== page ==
About a third of H6 avian flu strains tested were able to recognize human-type receptors, a sign that they may pose a threat to human health, according to a study yesterday in the Journal of Virology. The study also found that the strain replicated well in mouse lungs and transmitted fairly well among guinea pigs.
Chinese, Thai, and Japanese researchers, including Yoshihiro Kawaoka, DVM, PhD, who also has a lab at the University of Wisconsin, tested H6 viruses isolated from live-poultry markets in southern China from 2008 through 2011.
They found that, of 257 H6 strains tested, 87 (34%) recognized human-type receptors. Sequencing of 38 representative viruses revealed 30 different genotypes, "indicating that these viruses are actively circulating and reassorting in nature," the researchers wrote.
The team also found that 37 of 38 viruses tested in mice replicated well in the lungs and some caused mild disease. None of the viruses tested, though, were lethal to mice.
The investigators also found that, among 10 H6 viruses tested in guinea pigs, 5 did not transmit to contact animals, 3 transmitted to 1 of 3 contact animals, and 2 transmitted to all 3 contact animals.
The authors concluded, "Our study demonstrates that the H6 avian influenza viruses pose a clear threat to human health and emphasizes the need for the continued surveillance and evaluation of the H6 influenza viruses circulating in nature."
Estimate: Global measles deaths drop 78%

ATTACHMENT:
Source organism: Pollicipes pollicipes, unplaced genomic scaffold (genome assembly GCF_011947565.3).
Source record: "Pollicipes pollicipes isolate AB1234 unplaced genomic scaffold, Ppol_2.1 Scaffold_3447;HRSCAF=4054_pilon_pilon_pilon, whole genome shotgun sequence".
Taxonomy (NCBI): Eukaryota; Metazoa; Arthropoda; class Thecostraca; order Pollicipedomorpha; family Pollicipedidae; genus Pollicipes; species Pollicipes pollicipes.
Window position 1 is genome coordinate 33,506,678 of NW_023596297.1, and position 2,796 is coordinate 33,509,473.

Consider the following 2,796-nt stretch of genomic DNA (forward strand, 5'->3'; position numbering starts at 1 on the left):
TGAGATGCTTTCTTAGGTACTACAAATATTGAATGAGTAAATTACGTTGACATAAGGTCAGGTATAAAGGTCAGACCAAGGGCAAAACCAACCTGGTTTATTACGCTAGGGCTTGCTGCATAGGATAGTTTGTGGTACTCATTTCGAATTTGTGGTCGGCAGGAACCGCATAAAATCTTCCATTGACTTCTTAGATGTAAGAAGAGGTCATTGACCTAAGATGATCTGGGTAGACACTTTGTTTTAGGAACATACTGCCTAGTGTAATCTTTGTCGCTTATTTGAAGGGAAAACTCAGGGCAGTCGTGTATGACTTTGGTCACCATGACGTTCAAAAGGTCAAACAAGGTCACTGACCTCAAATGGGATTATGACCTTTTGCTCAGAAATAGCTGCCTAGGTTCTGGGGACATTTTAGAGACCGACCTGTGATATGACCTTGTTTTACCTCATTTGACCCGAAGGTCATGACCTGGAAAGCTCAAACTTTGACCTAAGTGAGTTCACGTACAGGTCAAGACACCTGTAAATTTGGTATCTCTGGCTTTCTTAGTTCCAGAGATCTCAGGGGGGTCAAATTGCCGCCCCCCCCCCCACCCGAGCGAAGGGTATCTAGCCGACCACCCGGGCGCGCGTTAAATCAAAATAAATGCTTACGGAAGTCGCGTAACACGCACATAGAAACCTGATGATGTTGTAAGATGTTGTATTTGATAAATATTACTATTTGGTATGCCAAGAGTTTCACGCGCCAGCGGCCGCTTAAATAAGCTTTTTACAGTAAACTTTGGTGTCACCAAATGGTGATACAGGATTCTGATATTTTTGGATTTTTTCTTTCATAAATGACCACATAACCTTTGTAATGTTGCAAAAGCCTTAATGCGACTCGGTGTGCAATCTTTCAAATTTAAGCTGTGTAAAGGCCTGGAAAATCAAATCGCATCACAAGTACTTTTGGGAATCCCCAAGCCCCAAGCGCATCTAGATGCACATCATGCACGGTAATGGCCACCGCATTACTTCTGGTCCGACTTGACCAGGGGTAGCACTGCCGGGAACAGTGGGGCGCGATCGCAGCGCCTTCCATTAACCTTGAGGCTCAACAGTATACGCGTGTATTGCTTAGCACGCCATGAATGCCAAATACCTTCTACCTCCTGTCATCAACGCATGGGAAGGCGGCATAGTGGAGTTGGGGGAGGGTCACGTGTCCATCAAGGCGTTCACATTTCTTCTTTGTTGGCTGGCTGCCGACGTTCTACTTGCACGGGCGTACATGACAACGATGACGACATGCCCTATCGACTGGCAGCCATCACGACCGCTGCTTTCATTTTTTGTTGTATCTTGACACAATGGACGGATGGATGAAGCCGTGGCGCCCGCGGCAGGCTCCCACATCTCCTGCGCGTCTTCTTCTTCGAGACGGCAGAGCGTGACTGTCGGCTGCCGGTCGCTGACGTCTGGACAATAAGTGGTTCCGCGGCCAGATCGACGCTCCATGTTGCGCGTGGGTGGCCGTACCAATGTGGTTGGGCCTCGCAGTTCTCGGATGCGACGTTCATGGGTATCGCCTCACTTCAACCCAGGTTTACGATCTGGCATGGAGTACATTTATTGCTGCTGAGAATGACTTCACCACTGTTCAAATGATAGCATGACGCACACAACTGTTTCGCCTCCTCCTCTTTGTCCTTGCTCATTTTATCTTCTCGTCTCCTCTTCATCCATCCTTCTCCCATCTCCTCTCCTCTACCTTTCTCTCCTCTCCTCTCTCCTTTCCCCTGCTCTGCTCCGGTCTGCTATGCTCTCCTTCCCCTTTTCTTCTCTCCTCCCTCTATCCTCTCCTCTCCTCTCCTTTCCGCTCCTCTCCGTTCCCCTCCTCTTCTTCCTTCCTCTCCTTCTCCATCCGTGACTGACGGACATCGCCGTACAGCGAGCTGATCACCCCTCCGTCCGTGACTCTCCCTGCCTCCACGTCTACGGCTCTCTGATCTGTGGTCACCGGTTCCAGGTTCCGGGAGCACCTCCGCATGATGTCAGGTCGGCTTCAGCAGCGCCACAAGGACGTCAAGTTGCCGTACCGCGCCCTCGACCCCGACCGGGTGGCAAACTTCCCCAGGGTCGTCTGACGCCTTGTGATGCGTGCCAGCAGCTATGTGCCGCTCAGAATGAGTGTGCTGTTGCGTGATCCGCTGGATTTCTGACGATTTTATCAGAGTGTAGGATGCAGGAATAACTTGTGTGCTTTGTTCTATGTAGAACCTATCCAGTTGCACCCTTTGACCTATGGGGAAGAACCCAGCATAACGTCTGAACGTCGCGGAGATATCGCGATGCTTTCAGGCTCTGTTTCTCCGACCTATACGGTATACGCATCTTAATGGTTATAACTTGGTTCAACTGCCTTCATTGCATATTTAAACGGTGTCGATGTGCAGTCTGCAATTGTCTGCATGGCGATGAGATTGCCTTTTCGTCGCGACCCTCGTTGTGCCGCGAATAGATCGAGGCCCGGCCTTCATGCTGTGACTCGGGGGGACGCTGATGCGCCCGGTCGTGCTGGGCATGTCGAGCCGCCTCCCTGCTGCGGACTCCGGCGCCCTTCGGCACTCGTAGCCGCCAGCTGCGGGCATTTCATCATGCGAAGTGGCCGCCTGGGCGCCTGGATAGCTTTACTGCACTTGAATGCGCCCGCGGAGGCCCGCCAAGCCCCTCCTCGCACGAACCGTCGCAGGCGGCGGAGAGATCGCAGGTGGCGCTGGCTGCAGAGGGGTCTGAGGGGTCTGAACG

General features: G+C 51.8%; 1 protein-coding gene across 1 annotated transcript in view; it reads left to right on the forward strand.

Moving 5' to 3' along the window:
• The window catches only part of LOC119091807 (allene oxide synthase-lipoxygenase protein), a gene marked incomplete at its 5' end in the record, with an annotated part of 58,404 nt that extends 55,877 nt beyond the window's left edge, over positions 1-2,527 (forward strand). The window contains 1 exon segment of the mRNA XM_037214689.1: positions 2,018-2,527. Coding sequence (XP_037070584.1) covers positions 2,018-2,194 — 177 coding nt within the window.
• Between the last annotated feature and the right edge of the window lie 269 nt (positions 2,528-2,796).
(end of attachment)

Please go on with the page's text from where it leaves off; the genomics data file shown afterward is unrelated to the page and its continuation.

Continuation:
Global measles deaths have reached historic lows, dropping an estimated 78%, from 562,400 in 2000 to 122,000 in 2012, according to World Health Organization (WHO) data published today.
In those 13 years, an estimated 13.8 million deaths have been prevented by measles vaccination, scientists from the WHO and the CDC said in a report published today in Morbidity and Mortality Weekly Report (MMWR). They also noted that measles cases fell 77%, from 853,480 to 226,722.
The gains are a result of global routine measles immunization coverage remaining at the 2011 level of 84% and the number of countries providing a second dose of measles vaccine increasing from 96 (50%) in 2000 to 145 (75%) in 2012, the authors said in the report.
"In addition to routine immunization, countries vaccinated 145 million children during mass campaigns against measles in 2012 and reached more than 1 billion since 2000, with the support of the Measles & Rubella Initiative," the WHO said in a news release today.
The agency adds in the release, "Despite the impressive gains made, progress towards measles elimination remains uneven with some populations still unprotected. Measles continues to be a global threat, with five of six WHO regions still experiencing large outbreaks and with the Region of the Americas responding to many importations of measles cases."
Feb 7 MMWR report
Feb 6 WHO news release
UN: Thousands of refugees in Syria to get polio vaccine
The United Nations (UN) agency that is aiding Palestinian refugees said yesterday it has begun a large-scale polio immunization campaign targeting thousands of children in the Yarmouk refugee camp in Damascus, Syria, the UN News Service reported.
Chris Gunness, spokesperson for the UN Relief and Works Agency for Palestine Refugees in the Near East (UNRWA), said, "We are pleased to announce that UNRWA has secured the formal authorization for the transfer of 10,000 polio vaccines to Yarmouk camp in Damascus."
UNRWA and its partners have been trying for months to supply Yarmouk with much-needed aid, especially food and medicine, the story said. The camp's 18,000 residents have been trapped for months amid ongoing Syrian violence.
"The vaccination of thousands of children in the camp is now underway," Gunness said.
Feb 3 UN News Service article